Justice Reflections From Fr. Claude Mostowik

Thirteen Sunday of the Year June 28, 2020

A number of themes emerge from this week’s readings. A common thread is of God’s continuous care, presence and protection. Paul reminds us that we are called to embrace a life founded in ‘righteousness’.

For Jesus, this is life lived and expressed in receiving, welcoming, and providing hospitality especially the least. God’s hospitality towards us, and ours for one another, defines ‘righteousness’. It is summed up in the statement: 'The person receiving (welcoming) you receives me and the one receiving me receives the one who sent me.' It is a call we all share in. We have the capacity to heal and restore as well as disrupt and provoke. The ‘good news’ is disruptive because it reorders relationship and calls for greater inclusivity. We are challenged to intervene on behalf of people sacrificed on the altars of ignorance, legalism and fear-based religion. An example of this was in an article titled ‘The destructive blindness of #Blacklivesmatter’ (Dr Kevin Donnelly The Catholic Weekly June 10, 2020 https://www.catholicweekly.com.au/the-destructive-blindness-of-blacklivesmatter/). Black deaths in custody in Australia was minimized and US police officers chided for taking the knee in solidarity with #BlackLivesMatter protestors. Unacknowledged was the the police officer who ‘took the knee’ on the throat of a black man and killing him, an action the symbolised the treatment of black people and people of colour for centuries whether former slaves, Indigenous people in Australia and the peoples of Latin America and Africa. What was not articulated was the white fragility many feel when confronted with white privilege.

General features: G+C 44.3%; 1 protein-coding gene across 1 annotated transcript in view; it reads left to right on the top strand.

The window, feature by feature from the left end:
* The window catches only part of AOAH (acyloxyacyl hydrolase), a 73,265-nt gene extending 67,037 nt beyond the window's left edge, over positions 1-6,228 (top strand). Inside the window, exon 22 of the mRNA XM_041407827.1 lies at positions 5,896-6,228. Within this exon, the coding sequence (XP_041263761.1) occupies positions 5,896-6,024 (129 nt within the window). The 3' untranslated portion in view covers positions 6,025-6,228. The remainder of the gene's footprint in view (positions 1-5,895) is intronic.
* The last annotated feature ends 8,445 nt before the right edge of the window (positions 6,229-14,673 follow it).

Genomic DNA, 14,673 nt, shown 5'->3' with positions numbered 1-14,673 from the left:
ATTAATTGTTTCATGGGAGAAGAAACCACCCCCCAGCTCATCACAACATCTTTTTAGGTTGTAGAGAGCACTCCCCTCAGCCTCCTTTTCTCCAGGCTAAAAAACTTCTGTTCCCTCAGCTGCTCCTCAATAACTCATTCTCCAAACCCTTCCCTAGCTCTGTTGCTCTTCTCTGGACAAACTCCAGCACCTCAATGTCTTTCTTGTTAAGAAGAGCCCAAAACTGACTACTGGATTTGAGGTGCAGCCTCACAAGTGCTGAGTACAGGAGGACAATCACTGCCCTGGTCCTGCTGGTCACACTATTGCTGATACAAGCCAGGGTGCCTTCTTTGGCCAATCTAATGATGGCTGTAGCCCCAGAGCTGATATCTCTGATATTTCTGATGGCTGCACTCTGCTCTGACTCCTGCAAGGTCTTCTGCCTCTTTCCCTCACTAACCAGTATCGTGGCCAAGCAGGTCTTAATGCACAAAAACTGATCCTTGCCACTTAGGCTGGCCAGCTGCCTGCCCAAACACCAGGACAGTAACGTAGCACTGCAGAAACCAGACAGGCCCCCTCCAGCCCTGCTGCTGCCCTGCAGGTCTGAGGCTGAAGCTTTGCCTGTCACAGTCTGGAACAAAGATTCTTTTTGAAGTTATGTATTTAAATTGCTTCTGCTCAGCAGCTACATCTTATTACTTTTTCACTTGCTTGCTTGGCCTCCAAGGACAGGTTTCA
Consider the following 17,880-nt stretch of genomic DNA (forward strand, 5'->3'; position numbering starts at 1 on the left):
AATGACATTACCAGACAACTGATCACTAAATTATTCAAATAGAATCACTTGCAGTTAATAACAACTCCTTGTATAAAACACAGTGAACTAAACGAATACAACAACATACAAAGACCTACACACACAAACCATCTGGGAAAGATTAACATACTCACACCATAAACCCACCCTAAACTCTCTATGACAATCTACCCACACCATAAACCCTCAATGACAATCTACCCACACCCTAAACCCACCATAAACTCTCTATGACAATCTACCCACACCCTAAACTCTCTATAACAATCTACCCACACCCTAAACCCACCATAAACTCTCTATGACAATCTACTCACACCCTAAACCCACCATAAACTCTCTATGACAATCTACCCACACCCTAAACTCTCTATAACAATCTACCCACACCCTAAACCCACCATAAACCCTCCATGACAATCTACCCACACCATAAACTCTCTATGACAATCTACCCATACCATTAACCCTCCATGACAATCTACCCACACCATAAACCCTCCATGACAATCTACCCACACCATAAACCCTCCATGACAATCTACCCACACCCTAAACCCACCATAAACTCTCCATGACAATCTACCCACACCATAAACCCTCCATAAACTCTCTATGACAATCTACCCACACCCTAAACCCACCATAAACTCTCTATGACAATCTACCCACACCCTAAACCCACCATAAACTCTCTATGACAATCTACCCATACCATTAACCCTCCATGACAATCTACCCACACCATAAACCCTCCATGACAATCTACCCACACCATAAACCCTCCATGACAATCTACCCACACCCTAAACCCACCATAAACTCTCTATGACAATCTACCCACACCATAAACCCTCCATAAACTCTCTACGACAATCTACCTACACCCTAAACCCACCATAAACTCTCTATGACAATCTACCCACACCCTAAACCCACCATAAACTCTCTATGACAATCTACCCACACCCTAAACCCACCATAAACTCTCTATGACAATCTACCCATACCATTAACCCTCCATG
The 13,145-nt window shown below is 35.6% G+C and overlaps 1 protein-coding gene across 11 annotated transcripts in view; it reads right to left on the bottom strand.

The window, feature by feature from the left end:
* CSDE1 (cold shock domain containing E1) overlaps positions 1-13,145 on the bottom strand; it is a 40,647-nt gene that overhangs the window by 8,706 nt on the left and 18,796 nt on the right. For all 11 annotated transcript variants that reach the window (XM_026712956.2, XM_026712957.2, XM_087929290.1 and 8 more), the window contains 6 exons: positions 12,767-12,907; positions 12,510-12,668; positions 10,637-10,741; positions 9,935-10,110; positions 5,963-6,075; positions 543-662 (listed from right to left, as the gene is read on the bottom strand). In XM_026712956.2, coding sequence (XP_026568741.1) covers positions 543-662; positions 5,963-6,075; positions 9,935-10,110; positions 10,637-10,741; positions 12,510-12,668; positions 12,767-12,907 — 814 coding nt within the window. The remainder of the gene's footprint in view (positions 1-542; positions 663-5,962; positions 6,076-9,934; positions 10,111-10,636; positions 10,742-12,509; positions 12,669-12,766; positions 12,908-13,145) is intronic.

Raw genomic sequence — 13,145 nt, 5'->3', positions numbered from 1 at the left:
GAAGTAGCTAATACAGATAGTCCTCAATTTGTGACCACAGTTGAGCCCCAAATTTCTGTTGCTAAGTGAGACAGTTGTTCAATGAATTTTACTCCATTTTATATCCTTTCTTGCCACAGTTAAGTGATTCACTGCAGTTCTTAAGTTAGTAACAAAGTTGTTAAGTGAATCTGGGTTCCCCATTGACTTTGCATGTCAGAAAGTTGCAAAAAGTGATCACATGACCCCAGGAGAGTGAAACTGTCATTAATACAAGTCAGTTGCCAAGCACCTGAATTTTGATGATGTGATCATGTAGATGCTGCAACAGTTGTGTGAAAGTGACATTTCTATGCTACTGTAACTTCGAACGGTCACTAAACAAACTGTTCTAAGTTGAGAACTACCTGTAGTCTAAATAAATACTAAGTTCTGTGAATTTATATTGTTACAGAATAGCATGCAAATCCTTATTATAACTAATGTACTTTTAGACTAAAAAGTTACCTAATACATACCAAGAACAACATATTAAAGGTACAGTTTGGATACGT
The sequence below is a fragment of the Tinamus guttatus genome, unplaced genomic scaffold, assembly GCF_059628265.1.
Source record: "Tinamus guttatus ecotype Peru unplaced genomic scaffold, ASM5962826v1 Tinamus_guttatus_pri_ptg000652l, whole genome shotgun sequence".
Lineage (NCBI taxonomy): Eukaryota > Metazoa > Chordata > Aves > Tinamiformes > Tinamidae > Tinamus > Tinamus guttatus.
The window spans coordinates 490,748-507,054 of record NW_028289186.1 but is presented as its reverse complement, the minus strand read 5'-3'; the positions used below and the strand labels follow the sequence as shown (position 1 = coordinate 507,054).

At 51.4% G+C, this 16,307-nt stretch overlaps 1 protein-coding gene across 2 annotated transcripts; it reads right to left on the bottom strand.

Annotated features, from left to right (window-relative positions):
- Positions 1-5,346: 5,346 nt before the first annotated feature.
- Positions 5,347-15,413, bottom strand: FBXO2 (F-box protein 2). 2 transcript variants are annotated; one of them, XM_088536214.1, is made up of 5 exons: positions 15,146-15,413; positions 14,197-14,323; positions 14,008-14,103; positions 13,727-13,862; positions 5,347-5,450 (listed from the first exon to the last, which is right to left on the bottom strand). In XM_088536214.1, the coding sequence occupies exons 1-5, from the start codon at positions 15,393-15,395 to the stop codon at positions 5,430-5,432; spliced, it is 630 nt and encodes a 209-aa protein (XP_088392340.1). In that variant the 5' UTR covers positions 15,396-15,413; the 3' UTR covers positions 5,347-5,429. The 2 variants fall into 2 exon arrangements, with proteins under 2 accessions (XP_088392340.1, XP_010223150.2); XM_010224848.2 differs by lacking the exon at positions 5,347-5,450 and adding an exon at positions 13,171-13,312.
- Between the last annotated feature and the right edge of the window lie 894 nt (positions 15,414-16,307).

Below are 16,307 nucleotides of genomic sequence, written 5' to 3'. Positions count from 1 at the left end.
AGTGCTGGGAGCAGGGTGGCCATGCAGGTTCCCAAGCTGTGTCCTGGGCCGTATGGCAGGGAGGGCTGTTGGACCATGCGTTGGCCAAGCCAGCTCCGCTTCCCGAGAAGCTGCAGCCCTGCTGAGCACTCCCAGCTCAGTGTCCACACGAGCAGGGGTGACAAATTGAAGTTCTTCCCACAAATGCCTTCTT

We are called to speak truth to those who proclaim the status quo and say that nothing needs to change or can change or who refuse to take responsibility for the privileges resulting from past injustices such as colonisation and slavery. Yes, in Australia too! Our hospitality must extend to those who have suffered and continue to suffer. I believe that hospitality begins by making space for others so that they can share. It is about listening. They must become part of the conversation. We can also express hospitality by refusing to engage in stereotyping, pre-judging and rejecting people in speech and action and being willing to listen, understand and welcome the other. This attitude includes refusing to engage in attitudes of exceptionalism, of being above or better than others.